Confirmation

Confirmation is a rite of initiation in Christian churches (although in the Church of England and similar denominations it can be simply viewed as a restating of one's beliefs), normally carried out through anointing and/or the laying on of hands and prayer for the purpose of bestowing the Gift of the Holy Spirit.

There is an analogous ceremony also called Confirmation in the Jewish religion, which is not to be confused with Bar/Bat Mitzvah. The early Jewish Reformers instituted a ceremony where young Jews who are older than Bar/Bat Mitzvah age study both traditional and contemporary sources of Jewish philosophy in order to learn what it means to be Jewish. The age instituted was older than that of Bar Mitzvah because some of these topics were considered too complex for thirteen-year-old minds to grasp. Nowadays, Confirmation has gained widespread adherence among congregations affiliated with the Reform movement, but has not gained as much traction in Conservative and Orthodox Jewish groups. The way Confirmation differs from Bar Mitzvah is that Confirmation is considered a more communal confirmation of one's being Jewish, and Bar Mitzvah is more of a personal confirmation of joining that covenant (see below section about Confirmation in Judaism).

Within Christianity, confirmation is seen as the sealing of the covenant made in Holy Baptism. In some denominations, confirmation also bestows full membership in a local congregation upon the recipient. In others, such as the Roman Catholic Church, confirmation "renders the bond with the Church more perfect", because a baptized person is already a full member.

Roman Catholics, Eastern Orthodox, Oriental Orthodox Churches, and many Anglicans view Confirmation as a sacrament. In the East it is conferred immediately after baptism. In the West, this practice is followed when adults are baptized, but in the case of infants not in danger of death it is administered, ordinarily by a bishop, only when the child reaches the age of reason or early adolescence. Among those Catholics who practice teen-aged confirmation, the practice may be perceived, secondarily, as a "coming of age" rite.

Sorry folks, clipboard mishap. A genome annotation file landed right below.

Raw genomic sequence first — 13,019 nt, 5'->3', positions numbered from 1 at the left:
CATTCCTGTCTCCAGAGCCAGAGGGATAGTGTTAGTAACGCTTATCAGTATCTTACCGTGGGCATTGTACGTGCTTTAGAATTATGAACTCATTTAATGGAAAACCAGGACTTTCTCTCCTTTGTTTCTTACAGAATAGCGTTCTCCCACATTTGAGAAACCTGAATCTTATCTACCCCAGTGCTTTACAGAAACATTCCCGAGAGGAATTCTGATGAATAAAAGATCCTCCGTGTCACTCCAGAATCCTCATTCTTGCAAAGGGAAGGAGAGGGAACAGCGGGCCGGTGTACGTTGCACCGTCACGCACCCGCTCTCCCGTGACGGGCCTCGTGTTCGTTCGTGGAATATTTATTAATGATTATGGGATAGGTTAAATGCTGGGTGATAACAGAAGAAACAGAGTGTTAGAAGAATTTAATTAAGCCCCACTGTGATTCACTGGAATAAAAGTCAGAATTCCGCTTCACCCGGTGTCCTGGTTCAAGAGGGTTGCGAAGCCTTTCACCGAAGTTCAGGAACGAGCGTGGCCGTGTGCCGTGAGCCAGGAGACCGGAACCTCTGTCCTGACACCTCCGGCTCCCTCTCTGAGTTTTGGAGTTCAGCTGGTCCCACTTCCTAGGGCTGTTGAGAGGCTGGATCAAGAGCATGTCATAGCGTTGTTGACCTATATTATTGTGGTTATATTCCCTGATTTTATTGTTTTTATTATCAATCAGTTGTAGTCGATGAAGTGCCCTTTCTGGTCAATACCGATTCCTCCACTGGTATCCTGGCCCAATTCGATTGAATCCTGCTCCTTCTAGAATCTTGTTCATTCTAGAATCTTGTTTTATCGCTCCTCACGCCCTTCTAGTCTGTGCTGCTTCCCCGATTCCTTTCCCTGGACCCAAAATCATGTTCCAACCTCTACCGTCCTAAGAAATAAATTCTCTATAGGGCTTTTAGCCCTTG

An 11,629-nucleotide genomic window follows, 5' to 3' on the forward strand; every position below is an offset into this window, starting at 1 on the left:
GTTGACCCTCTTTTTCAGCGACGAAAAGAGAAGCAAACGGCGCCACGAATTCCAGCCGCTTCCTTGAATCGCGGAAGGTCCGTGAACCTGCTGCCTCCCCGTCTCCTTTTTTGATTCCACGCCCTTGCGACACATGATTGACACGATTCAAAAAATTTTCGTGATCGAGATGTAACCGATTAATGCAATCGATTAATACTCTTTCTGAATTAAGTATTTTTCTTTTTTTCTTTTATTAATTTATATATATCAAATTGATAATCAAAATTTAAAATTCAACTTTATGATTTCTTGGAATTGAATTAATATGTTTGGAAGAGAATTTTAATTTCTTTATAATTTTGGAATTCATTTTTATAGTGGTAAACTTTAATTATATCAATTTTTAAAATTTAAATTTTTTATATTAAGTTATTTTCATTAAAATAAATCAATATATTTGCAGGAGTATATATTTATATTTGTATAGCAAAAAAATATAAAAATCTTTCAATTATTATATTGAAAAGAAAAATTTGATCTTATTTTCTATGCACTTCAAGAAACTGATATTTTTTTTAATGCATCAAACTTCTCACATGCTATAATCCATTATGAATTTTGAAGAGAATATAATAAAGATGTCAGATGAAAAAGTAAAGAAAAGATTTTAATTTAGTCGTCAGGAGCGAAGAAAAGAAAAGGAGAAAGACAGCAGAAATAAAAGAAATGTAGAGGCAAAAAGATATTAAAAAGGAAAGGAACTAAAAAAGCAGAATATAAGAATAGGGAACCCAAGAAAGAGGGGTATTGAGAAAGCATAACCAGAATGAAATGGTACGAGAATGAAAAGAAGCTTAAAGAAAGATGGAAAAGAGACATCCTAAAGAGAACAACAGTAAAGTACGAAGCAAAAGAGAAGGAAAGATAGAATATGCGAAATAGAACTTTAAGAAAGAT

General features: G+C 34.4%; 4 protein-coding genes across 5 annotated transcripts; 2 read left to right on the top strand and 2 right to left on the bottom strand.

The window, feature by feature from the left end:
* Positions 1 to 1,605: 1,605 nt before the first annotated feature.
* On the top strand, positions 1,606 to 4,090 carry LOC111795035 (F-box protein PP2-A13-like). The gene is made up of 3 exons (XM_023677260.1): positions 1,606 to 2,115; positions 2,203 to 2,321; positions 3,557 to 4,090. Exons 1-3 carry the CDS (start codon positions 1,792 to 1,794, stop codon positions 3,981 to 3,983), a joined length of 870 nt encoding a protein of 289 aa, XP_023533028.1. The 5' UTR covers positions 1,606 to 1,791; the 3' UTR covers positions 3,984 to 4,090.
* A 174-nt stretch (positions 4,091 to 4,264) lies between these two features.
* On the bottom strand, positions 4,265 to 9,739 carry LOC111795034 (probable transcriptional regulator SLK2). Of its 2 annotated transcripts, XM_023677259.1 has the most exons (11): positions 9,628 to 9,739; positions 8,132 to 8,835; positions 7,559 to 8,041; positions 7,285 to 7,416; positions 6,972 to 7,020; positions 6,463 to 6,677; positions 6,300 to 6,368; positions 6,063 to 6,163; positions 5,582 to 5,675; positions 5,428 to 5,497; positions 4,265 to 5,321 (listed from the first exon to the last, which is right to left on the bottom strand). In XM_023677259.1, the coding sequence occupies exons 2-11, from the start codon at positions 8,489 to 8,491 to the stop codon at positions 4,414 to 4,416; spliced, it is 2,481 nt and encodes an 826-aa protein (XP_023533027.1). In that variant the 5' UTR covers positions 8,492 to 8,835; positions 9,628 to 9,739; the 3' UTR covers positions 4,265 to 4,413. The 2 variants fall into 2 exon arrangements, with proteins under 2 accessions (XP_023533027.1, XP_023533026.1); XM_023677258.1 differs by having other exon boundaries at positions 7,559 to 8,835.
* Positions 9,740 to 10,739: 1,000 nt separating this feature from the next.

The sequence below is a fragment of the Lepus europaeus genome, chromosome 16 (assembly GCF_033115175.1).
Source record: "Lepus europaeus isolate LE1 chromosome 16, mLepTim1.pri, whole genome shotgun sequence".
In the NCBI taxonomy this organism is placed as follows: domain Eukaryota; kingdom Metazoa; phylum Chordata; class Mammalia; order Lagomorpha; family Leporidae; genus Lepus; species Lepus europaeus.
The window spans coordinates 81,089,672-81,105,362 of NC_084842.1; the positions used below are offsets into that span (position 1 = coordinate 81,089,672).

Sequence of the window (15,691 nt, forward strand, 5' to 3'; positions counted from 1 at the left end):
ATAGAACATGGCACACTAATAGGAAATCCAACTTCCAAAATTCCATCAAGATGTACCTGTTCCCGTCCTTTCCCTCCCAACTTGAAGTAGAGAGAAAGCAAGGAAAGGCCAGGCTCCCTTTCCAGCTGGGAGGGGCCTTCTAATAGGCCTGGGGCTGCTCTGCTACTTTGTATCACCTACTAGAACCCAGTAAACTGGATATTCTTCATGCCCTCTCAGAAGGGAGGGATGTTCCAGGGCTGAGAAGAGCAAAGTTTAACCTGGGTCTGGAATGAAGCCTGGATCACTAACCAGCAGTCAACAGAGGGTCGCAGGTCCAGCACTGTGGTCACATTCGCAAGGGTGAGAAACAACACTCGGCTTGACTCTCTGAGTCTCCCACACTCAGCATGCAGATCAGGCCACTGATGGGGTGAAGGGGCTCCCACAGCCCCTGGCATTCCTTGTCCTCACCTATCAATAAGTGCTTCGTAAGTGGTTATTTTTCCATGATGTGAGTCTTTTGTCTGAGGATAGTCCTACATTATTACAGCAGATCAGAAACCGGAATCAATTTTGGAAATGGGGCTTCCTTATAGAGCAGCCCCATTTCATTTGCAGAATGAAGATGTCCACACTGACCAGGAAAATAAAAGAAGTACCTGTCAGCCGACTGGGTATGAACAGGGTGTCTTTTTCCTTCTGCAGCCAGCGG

In Protestant churches, the rite tends to be seen rather as a mature statement of faith by an already baptised person. It is also required by most Protestant denominations for membership in the respective church, in particular for traditional Protestant churches. In traditional Protestant churches (Presbyterian, Methodist, Lutheran etc.) it is recognized by a coming of age ceremony. Confirmation is not practised in Baptist, Anabaptist and other groups that teach believer's baptism.

Read more about Confirmation:  Scriptural Foundation, Roman Catholic View, Orthodox Views, Anglican View, Protestant Views, Latter Day Saint View, Secular Confirmations, Repetition of The Sacrament, Confirmation in Judaism

Other articles related to "confirmation":

Sacrament (Community Of Christ) - Confirmation
... Confirmation, known also as baptism of the Holy Spirit, follows baptism by water and completes a person's initiation into the church ... The only prerequisite for the rite of confirmation is that a person is baptized into Community of Christ ... Normally several days or weeks elapse between baptism and confirmation ...
Cubao Cathedral - Schedule of Services - Sacraments - Confirmation
... 800 am every second Sunday of the month (register at least one week before date of Confirmation). ...
Confirmation in Judaism
... In the late 1800s Reform Judaism developed a separate ceremony, confirmation, loosely modeled on Christian confirmation ceremonies ... As such, the reform rite of confirmation was originally a replacement for the Bar/Bat mitzvah ceremomy, held at age 16 ... becoming Bar/Bat mitzvah at the traditional age, and then has the confirmation at the later age as a sign of a more advanced completion of their Jewish studies ...
Scantegrity - Method
... optical scan voting system, except that each voting response location contains a random confirmation code printed in invisible ink ... provided "decoder" pen, which activates the invisible ink causing it to darken, revealing a confirmation code ... their vote is unmodified may write down the confirmation codes for each race on a detachable chit that contains the ballot's serial number ...
Michael Posner (lawyer) - Obama Administration - Confirmation
... Posner's confirmation by the 111th Congress was welcomed by the international human rights community ...

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